#1 is out and just a trip to a comic store away (click here to find one near you). Radical Publishing is celebrating by offering free Shrapnel: Hubris #1 themed wallpaper, conveniently available in 1024 x 768, 1280 x 1024 or 1600 x 1200 format.
Shrapnel: Hubris is the follow up to Shrapnel: Aristeia Rising, the acclaimed science fiction comic series published by Radical, written by M. Zachary Sherman, and co-created by Mark Long and yours truly.
The Shrapnel series tells the story of a war across our solar system, colonists on terraformed worlds rising up against the expansionist Solar Alliance.
Wired described it as "a mash-up of some of my favorite things: take Gattaca, throw in
two parts Halo and a little bit of Greek mythology and Joan of
Arc, and you’re getting close. And paired with Bagus Hutomo’s
eye-popping paint-like illustrations, and you’ve got a recipe for a
compelling graphic novel."
Reviews for Aristeia Rising were excellent:
"An intense and intelligent story partnered with art that makes your eyes
drool." --Ain't It Cool News
"Hardcore science fiction fans should not miss this." --IGN
"It is, in a word, epic." --The Scoop
"What a great book! Radical hits another one out of the park with this
48-page premiere issue." --Comic Book Page
"Overall Grade: A. SHRAPNEL delivers a high octane future war story with
characters that you want to know. Run out to your local store and get
this book." --Comics And...
"Honestly, this is one the best books I've reviewed." --Comics Bulletin
"SHRAPNEL epitomizes everything that sci-fi comics should be." --Twelve
Now for Shrapnel: Hubris, Clinnette Minnis and I have taken over the writing duties from Zack, and though it's a tall order to live up to the excellent work he did, we've taken a crack at it, and advance reviews have been very positive:
"Lord, this is epic. If you thought
the first volume of the Shrapnel series was intense, brutal,
and dark, just wait until you get your hands on its follow up. If the
first issue is any indication of what's to come, then we all must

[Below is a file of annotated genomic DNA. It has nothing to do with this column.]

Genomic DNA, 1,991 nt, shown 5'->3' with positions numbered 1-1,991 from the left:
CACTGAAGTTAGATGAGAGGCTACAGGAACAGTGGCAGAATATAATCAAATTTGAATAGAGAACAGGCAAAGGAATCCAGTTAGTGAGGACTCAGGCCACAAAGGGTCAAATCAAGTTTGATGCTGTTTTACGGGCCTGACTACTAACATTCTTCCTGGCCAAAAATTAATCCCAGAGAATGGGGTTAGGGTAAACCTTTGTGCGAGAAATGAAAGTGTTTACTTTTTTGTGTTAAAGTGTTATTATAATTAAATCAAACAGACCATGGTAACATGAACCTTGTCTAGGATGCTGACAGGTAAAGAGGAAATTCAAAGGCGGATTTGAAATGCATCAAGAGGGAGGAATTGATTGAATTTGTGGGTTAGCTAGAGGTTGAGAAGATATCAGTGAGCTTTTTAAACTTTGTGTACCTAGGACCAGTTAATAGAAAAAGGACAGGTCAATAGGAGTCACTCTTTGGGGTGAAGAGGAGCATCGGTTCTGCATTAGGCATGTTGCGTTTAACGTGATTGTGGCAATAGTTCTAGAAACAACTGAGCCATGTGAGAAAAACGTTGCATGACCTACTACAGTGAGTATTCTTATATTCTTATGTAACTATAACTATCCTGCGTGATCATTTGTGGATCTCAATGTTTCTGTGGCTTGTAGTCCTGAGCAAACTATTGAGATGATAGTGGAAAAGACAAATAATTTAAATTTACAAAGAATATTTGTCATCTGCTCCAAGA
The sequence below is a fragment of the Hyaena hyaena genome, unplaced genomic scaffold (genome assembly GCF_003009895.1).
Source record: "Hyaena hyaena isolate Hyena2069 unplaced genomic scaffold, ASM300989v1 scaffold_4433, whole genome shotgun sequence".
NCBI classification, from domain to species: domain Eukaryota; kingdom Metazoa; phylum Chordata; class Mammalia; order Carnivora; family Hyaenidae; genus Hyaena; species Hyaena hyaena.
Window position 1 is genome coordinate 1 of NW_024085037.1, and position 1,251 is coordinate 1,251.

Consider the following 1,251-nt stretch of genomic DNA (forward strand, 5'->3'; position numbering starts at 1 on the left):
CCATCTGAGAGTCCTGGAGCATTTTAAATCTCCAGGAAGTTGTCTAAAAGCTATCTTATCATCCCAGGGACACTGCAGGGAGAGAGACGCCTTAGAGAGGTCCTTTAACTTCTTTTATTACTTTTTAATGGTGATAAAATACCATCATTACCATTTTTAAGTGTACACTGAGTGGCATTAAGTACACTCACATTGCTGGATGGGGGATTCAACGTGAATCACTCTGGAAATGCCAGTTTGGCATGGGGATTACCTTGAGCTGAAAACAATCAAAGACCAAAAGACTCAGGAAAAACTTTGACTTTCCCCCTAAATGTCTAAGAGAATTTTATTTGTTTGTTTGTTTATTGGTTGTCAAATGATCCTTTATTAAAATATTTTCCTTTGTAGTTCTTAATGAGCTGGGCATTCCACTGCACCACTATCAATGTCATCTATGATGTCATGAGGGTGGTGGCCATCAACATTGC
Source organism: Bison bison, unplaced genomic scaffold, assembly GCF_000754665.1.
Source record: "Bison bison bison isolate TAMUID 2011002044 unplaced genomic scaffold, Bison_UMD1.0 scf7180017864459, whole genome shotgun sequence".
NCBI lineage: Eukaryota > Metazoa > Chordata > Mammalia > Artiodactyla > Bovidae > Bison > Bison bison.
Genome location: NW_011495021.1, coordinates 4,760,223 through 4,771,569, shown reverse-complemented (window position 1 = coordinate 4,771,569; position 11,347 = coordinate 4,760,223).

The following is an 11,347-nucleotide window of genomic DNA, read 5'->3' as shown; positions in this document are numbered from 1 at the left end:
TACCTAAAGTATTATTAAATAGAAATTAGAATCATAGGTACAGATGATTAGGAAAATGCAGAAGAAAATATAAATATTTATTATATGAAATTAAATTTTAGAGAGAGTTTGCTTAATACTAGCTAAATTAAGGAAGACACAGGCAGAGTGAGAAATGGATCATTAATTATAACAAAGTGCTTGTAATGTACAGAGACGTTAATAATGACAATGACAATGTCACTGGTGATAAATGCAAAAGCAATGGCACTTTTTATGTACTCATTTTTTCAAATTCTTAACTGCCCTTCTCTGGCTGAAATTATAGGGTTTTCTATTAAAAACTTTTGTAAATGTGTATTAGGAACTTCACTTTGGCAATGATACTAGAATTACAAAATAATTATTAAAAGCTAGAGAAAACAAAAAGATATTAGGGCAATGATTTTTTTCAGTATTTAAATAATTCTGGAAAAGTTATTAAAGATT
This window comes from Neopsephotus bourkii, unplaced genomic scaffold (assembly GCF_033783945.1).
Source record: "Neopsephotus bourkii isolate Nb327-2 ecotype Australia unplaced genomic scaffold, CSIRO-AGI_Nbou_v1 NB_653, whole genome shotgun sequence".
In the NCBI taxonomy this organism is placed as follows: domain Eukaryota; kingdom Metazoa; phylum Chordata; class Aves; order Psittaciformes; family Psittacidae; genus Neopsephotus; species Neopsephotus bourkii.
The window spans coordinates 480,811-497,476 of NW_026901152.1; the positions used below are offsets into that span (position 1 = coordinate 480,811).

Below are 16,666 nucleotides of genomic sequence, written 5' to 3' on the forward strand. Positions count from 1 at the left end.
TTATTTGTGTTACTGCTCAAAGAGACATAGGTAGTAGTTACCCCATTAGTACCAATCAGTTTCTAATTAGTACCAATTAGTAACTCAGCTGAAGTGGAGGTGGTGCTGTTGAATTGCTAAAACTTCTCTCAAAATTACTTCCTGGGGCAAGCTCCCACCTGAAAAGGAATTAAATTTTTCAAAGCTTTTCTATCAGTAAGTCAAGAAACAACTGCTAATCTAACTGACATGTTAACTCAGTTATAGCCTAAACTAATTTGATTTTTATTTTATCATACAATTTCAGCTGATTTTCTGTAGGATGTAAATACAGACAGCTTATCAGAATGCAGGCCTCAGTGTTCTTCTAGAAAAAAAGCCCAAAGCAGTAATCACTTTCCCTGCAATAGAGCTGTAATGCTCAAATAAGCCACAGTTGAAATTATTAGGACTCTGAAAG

prepare for a firefight. This was such an amazing launching pad, setting
up the tremendous space opera that is about to land on comic shops over
the next few months." --Comics Bulletin
"Definitely worth the read." --Graphic Policy
"[Hubris] continues the high
quality storytelling and artwork that made Aristeia Rising such
a compelling and engrossing read... Writers Sagan and
Minnis manage to craft a continuation of the intelligently plotted and
character driven Aristeia Rising that looks to expand not only
on the setting and playing field of its protagonists to colonies beyond
Venus, but its intelligent commentary on relevant real world issues in a
new and fresh way as well." --Comic Book Bin
Congratulations to the wonderful Carolyn Porco, recipient of the 2010 Carl Sagan Medal for Excellence in the Communication of Science
to the Public.
Jonathan Lunine, newly elected member of the National Academy of
Sciences, chairman of the DPS prize committee, and Porco's long-time
colleague and fellow Cassini scientist said, "I cannot think of anyone
in our generation more deserving of this award than Carolyn."
The Sagan medal is the latest in a string of awards and honors
recognizing Porco's achievement in science communication. In 2008, she
received the Isaac Asimov Science Award from the American Humanist
Society, and Wired magazine selected her for its inaugural "Smart List:
15 People the Next President Should Listen To." In 2009, she received
the Lennart Nilsson Award, the most prestigious prize in scientific
photography, for her work in combining "the finest techniques of
planetary exploration and scientific research with aesthetic finesse and
educational talent." Also in 2009, she was awarded the Huntington
Science Writing Fellowship for both her written and oral presentation of
science to the public.
Carolyn's an extraordinary scientist and a long-time friend, and I couldn't be happier for her.
A BBC reporter recently interviewed me for a program they're doing about
the Pioneer Plaque, which provided me the happy opportunity to reflect on my mom and how her art might be remembered:
honestly. To know that your mother’s artwork is out there